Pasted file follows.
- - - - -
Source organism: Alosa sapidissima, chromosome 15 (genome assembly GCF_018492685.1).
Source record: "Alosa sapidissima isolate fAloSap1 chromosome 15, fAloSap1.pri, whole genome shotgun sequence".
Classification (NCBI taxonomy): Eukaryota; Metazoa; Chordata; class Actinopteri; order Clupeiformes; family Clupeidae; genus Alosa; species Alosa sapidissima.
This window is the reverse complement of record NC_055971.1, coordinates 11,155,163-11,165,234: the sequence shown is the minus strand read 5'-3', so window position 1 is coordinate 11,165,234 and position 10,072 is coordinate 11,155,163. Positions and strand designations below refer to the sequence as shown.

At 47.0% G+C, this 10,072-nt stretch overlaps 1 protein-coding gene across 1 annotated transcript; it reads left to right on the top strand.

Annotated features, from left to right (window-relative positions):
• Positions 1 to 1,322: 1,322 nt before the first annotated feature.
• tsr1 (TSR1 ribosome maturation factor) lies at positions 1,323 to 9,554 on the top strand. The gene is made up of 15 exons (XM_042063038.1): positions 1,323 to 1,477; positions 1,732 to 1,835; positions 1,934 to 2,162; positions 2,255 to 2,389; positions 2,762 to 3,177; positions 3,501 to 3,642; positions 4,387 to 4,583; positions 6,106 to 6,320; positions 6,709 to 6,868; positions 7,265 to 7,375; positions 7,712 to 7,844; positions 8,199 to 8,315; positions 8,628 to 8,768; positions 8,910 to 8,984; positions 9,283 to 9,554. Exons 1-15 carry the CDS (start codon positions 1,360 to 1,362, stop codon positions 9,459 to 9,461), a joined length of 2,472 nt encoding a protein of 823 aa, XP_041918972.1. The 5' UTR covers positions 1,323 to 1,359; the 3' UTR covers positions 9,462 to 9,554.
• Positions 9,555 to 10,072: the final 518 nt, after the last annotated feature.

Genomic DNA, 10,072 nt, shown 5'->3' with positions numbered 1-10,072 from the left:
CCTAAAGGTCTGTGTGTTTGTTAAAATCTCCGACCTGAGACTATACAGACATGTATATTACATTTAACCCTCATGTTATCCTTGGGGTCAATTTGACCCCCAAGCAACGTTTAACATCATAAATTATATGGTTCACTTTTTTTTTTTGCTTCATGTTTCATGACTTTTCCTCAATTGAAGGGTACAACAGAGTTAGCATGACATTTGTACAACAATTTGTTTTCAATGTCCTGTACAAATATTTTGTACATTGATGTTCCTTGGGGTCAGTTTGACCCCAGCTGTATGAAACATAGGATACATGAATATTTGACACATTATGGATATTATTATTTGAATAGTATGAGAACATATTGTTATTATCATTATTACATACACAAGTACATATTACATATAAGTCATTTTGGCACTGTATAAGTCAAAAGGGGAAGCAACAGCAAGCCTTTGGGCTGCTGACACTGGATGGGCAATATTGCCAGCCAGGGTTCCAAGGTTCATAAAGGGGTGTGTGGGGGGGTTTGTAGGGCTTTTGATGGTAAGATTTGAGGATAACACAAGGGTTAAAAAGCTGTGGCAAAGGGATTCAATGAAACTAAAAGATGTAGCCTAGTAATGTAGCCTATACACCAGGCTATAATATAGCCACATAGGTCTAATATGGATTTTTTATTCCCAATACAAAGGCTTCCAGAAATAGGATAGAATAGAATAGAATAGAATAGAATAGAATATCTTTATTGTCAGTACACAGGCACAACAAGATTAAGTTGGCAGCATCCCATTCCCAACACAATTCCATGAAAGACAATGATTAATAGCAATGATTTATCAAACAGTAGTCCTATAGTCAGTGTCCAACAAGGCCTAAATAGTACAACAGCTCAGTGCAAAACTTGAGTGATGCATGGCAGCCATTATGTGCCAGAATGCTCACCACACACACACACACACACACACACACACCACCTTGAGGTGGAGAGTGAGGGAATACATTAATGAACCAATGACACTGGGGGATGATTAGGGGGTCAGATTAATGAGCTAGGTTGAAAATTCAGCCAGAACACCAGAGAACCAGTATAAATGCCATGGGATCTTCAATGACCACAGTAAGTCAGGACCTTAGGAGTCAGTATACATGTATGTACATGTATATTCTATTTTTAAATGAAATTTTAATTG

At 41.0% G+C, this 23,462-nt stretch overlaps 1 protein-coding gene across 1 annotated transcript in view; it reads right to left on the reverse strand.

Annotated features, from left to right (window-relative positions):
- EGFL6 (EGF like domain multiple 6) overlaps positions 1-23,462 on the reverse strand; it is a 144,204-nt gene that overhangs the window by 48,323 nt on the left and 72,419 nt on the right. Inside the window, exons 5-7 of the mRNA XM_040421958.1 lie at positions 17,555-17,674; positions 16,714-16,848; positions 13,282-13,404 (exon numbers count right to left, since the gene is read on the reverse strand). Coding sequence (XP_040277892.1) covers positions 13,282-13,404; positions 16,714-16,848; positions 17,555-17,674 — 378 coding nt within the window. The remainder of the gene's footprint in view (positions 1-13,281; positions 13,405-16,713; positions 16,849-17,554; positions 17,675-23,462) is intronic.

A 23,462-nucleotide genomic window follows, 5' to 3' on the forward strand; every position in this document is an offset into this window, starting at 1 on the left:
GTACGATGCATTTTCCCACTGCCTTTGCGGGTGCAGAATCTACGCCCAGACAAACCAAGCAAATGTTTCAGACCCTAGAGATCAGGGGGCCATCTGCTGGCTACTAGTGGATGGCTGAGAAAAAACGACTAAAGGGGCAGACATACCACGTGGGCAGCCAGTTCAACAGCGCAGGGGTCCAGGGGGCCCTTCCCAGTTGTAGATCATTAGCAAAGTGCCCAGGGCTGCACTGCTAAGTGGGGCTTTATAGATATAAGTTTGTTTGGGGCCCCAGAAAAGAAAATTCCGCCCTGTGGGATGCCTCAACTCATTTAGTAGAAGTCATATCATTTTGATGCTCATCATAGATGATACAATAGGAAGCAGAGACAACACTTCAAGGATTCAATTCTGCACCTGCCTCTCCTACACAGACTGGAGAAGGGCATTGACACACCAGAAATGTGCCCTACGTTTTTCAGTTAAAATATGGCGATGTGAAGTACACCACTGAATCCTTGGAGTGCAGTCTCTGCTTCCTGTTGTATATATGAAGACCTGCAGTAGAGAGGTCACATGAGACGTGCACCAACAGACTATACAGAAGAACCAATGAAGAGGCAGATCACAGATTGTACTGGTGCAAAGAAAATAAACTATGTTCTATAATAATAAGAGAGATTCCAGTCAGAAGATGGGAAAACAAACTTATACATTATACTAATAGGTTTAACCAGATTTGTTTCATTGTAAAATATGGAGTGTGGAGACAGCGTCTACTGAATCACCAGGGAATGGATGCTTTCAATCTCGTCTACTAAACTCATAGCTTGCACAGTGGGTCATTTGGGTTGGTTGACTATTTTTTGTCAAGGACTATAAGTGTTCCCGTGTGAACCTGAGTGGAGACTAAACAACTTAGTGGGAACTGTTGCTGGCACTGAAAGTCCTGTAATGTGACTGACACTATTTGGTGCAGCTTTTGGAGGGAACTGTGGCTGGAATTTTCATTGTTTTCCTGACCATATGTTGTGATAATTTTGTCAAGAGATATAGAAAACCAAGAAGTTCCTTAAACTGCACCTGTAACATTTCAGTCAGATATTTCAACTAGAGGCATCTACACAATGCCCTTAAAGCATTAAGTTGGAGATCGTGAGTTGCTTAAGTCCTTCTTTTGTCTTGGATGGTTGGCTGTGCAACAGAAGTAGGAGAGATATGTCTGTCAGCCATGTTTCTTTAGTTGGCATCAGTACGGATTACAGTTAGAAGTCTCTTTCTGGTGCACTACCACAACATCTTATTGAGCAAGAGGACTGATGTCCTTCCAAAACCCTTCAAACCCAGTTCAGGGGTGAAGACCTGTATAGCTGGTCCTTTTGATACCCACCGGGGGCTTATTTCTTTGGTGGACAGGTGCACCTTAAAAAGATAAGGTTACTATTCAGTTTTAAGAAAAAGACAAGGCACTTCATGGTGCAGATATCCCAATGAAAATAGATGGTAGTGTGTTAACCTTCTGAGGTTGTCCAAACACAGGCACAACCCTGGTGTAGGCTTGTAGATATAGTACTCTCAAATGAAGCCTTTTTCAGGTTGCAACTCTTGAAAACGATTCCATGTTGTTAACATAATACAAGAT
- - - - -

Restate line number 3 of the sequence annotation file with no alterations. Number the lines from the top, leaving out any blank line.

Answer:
Classification (NCBI taxonomy): Eukaryota; Metazoa; Chordata; class Actinopteri; order Clupeiformes; family Clupeidae; genus Alosa; species Alosa sapidissima.